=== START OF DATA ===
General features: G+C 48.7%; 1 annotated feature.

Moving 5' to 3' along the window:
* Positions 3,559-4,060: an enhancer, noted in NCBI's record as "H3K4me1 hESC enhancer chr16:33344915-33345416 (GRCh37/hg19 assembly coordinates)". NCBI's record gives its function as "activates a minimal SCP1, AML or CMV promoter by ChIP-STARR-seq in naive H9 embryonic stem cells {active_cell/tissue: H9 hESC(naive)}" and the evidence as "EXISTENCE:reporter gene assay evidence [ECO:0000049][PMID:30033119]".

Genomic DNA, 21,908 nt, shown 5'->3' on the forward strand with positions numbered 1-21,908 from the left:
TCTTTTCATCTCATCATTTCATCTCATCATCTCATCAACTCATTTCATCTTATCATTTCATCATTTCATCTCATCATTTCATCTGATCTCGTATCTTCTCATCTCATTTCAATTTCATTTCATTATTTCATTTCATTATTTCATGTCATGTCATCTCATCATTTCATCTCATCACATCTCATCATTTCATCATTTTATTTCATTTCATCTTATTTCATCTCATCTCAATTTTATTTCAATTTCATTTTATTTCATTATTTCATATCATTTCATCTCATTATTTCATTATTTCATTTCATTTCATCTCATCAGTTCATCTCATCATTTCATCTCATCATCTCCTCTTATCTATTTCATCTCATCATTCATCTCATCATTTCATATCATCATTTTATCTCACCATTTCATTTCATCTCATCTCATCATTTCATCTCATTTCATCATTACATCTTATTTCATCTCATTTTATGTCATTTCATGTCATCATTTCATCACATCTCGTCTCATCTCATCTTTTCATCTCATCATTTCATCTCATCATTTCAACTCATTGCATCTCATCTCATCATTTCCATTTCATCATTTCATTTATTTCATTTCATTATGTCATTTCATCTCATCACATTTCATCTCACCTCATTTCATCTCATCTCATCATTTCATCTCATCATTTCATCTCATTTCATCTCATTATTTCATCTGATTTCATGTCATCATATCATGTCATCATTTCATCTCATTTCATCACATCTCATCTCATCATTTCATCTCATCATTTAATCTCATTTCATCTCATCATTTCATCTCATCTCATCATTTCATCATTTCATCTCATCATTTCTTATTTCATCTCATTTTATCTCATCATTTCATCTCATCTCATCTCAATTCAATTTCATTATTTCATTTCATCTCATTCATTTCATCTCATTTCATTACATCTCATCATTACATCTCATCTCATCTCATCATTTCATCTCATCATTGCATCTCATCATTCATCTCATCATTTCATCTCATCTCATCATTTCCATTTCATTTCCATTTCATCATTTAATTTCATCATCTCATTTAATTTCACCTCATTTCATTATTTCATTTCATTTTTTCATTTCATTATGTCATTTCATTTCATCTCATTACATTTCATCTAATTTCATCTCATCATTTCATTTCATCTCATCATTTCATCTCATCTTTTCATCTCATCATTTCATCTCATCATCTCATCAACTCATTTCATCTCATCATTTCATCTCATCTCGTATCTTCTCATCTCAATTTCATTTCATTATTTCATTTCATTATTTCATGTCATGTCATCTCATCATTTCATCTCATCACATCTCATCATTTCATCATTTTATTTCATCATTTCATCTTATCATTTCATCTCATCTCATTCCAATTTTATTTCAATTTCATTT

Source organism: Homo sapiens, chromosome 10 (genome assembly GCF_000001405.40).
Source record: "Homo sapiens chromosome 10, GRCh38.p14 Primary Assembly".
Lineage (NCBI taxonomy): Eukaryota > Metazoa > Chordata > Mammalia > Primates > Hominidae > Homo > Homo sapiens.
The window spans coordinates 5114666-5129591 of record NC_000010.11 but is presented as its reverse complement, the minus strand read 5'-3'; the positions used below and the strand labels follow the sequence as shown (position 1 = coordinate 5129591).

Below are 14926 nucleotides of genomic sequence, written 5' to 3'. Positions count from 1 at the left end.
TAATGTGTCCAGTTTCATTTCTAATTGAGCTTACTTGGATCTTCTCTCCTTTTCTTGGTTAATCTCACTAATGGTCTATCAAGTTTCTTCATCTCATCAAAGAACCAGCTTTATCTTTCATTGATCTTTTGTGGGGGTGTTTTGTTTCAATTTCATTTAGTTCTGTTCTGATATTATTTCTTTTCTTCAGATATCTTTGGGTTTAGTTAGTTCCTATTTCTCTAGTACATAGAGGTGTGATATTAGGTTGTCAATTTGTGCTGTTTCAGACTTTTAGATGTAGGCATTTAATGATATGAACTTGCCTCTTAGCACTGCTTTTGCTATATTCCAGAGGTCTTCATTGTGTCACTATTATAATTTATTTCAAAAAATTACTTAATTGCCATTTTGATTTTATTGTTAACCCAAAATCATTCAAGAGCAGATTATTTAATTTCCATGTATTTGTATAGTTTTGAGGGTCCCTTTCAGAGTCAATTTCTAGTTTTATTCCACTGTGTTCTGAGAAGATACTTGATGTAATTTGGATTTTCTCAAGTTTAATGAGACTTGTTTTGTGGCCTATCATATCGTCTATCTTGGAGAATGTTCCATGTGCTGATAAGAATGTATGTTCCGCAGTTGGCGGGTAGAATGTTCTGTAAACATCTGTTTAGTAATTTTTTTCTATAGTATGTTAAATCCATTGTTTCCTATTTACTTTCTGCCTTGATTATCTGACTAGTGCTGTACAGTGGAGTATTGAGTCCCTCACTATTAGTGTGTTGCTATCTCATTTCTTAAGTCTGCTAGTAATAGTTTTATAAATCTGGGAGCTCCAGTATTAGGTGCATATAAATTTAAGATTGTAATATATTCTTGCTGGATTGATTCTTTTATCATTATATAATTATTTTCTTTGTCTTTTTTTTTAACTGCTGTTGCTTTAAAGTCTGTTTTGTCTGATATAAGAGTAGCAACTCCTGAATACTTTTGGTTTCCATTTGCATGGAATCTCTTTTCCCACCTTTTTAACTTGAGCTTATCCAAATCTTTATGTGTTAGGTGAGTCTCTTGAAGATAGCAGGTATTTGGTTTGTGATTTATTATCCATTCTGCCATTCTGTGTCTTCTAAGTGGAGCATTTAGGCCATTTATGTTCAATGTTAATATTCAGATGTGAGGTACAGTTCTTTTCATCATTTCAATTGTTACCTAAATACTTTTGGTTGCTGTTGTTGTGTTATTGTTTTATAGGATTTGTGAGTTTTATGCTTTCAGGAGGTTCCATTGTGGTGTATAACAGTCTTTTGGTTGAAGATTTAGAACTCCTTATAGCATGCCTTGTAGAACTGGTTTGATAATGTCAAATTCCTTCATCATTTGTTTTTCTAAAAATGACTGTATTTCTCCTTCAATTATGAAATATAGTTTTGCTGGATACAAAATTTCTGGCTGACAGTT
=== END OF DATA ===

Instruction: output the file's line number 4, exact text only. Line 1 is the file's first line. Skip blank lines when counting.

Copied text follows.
Genomic DNA, 21,908 nt, shown 5'->3' on the forward strand with positions numbered 1-21,908 from the left: